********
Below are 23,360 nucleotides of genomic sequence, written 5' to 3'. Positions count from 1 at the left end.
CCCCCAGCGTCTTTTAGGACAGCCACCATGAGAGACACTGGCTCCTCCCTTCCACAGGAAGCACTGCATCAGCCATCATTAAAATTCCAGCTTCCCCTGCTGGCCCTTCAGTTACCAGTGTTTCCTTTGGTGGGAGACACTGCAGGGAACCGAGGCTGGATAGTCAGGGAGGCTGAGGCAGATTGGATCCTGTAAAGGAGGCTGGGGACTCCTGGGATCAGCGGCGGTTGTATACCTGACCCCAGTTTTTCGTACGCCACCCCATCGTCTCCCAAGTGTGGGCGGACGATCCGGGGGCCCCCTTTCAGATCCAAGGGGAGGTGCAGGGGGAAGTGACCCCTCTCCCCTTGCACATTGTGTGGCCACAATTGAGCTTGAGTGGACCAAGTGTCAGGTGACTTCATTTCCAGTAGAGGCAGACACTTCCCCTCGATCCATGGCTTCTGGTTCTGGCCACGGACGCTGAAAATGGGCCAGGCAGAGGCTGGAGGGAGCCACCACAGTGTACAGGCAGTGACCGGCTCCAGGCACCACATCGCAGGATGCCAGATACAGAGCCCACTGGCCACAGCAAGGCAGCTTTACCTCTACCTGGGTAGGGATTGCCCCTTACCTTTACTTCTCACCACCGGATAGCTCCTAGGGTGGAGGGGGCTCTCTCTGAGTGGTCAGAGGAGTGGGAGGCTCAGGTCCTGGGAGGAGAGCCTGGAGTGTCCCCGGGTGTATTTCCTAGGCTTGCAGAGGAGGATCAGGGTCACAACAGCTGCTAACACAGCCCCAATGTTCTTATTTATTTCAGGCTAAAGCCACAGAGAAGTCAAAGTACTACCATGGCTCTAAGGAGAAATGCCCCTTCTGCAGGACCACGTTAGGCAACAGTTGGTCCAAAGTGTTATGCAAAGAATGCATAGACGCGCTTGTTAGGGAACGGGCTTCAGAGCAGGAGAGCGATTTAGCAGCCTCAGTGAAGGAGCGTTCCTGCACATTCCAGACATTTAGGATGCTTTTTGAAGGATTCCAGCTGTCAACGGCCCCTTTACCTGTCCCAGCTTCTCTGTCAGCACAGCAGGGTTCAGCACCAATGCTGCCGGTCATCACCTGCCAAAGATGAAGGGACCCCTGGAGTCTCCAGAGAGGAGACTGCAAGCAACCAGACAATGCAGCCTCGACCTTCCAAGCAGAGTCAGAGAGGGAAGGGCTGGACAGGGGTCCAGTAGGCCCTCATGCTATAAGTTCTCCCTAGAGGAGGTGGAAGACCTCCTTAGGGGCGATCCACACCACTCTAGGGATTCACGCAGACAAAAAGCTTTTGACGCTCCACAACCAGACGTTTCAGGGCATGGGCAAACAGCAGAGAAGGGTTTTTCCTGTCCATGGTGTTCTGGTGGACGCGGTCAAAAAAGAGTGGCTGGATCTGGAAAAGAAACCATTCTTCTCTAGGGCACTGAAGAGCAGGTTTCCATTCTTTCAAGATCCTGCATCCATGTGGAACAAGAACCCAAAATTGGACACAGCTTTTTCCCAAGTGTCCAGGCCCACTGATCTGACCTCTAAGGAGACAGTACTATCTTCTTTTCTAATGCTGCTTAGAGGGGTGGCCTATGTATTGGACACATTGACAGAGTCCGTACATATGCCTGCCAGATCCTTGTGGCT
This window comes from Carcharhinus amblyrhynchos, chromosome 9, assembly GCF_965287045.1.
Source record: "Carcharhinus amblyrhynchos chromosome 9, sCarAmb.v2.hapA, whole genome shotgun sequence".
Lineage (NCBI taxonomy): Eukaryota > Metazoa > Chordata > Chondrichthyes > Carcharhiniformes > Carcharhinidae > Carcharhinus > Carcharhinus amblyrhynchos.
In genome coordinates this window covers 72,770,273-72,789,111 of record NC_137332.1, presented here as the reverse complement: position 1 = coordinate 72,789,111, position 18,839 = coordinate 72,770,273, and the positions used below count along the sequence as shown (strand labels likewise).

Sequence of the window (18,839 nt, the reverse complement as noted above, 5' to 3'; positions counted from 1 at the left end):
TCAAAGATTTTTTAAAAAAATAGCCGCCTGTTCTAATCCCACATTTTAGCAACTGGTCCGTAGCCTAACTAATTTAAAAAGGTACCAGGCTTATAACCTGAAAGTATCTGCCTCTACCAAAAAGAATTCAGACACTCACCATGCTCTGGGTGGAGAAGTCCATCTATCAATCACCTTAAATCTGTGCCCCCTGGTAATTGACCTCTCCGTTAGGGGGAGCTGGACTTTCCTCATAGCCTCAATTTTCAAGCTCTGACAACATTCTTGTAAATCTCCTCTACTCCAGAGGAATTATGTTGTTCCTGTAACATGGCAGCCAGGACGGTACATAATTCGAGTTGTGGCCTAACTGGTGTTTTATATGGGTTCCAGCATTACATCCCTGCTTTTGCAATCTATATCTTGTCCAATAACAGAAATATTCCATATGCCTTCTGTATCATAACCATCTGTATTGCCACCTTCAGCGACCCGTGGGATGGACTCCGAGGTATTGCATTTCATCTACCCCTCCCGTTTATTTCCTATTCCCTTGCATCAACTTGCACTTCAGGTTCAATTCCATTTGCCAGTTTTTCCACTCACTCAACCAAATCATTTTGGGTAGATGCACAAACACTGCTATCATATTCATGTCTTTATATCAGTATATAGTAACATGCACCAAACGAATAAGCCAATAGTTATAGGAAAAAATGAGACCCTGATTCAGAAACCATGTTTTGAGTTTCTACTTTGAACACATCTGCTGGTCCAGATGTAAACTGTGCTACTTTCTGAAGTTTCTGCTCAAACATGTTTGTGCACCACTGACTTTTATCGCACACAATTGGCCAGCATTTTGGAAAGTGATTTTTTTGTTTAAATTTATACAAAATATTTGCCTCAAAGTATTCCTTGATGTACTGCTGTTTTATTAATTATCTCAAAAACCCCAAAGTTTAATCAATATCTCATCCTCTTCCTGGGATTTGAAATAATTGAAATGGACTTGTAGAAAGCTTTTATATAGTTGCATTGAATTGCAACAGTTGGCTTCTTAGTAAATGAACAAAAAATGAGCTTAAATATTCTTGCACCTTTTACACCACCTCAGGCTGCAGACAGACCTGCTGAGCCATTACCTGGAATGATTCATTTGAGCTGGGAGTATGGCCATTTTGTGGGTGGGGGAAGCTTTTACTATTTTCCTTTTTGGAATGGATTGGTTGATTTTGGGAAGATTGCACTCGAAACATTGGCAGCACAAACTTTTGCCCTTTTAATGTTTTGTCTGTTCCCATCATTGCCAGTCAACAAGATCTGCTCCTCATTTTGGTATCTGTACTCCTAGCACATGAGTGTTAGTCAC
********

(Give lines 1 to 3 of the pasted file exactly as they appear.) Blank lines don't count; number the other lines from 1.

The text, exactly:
Below are 23,360 nucleotides of genomic sequence, written 5' to 3'. Positions count from 1 at the left end.
CCCCCAGCGTCTTTTAGGACAGCCACCATGAGAGACACTGGCTCCTCCCTTCCACAGGAAGCACTGCATCAGCCATCATTAAAATTCCAGCTTCCCCTGCTGGCCCTTCAGTTACCAGTGTTTCCTTTGGTGGGAGACACTGCAGGGAACCGAGGCTGGATAGTCAGGGAGGCTGAGGCAGATTGGATCCTGTAAAGGAGGCTGGGGACTCCTGGGATCAGCGGCGGTTGTATACCTGACCCCAGTTTTTCGTACGCCACCCCATCGTCTCCCAAGTGTGGGCGGACGATCCGGGGGCCCCCTTTCAGATCCAAGGGGAGGTGCAGGGGGAAGTGACCCCTCTCCCCTTGCACATTGTGTGGCCACAATTGAGCTTGAGTGGACCAAGTGTCAGGTGACTTCATTTCCAGTAGAGGCAGACACTTCCCCTCGATCCATGGCTTCTGGTTCTGGCCACGGACGCTGAAAATGGGCCAGGCAGAGGCTGGAGGGAGCCACCACAGTGTACAGGCAGTGACCGGCTCCAGGCACCACATCGCAGGATGCCAGATACAGAGCCCACTGGCCACAGCAAGGCAGCTTTACCTCTACCTGGGTAGGGATTGCCCCTTACCTTTACTTCTCACCACCGGATAGCTCCTAGGGTGGAGGGGGCTCTCTCTGAGTGGTCAGAGGAGTGGGAGGCTCAGGTCCTGGGAGGAGAGCCTGGAGTGTCCCCGGGTGTATTTCCTAGGCTTGCAGAGGAGGATCAGGGTCACAACAGCTGCTAACACAGCCCCAATGTTCTTATTTATTTCAGGCTAAAGCCACAGAGAAGTCAAAGTACTACCATGGCTCTAAGGAGAAATGCCCCTTCTGCAGGACCACGTTAGGCAACAGTTGGTCCAAAGTGTTATGCAAAGAATGCATAGACGCGCTTGTTAGGGAACGGGCTTCAGAGCAGGAGAGCGATTTAGCAGCCTCAGTGAAGGAGCGTTCCTGCACATTCCAGACATTTAGGATGCTTTTTGAAGGATTCCAGCTGTCAACGGCCCCTTTACCTGTCCCAGCTTCTCTGTCAGCACAGCAGGGTTCAGCACCAATGCTGCCGGTCATCACCTGCCAAAGATGAAGGGACCCCTGGAGTCTCCAGAGAGGAGACTGCAAGCAACCAGACAATGCAGCCTCGACCTTCCAAGCAGAGTCAGAGAGGGAAGGGCTGGACAGGGGTCCAGTAGGCCCTCATGCTATAAGTTCTCCCTAGAGGAGGTGGAAGACCTCCTTAGGGGCGATCCACACCACTCTAGGGATTCACGCAGACAAAAAGCTTTTGACGCTCCACAACCAGACGTTTCAGGGCATGGGCAAACAGCAGAGAAGGGTTTTTCCTGTCCATGGTGTTCTGGTGGACGCGGTCAAAAAAGAGTGGCTGGATCTGGAAAAGAAACCATTCTTCTCTAGGGCACTGAAGAGCAGGTTTCCATTCTTTCAAGATCCTGCATCCATGTGGAACAAGAACCCAAAATTGGACACAGCTTTTTCCCAAGTGTCCAGGCCCACTGATCTGACCTCTAAGGAGACAGTACTATCTTCTTTTCTAATGCTGCTTAGAGGGGTGGCCTATGTATTGGACACATTGACAGAGTCCGTACATATGCCTGCCAGATCCTTGTGGCT
This window comes from Carcharhinus amblyrhynchos, chromosome 9, assembly GCF_965287045.1.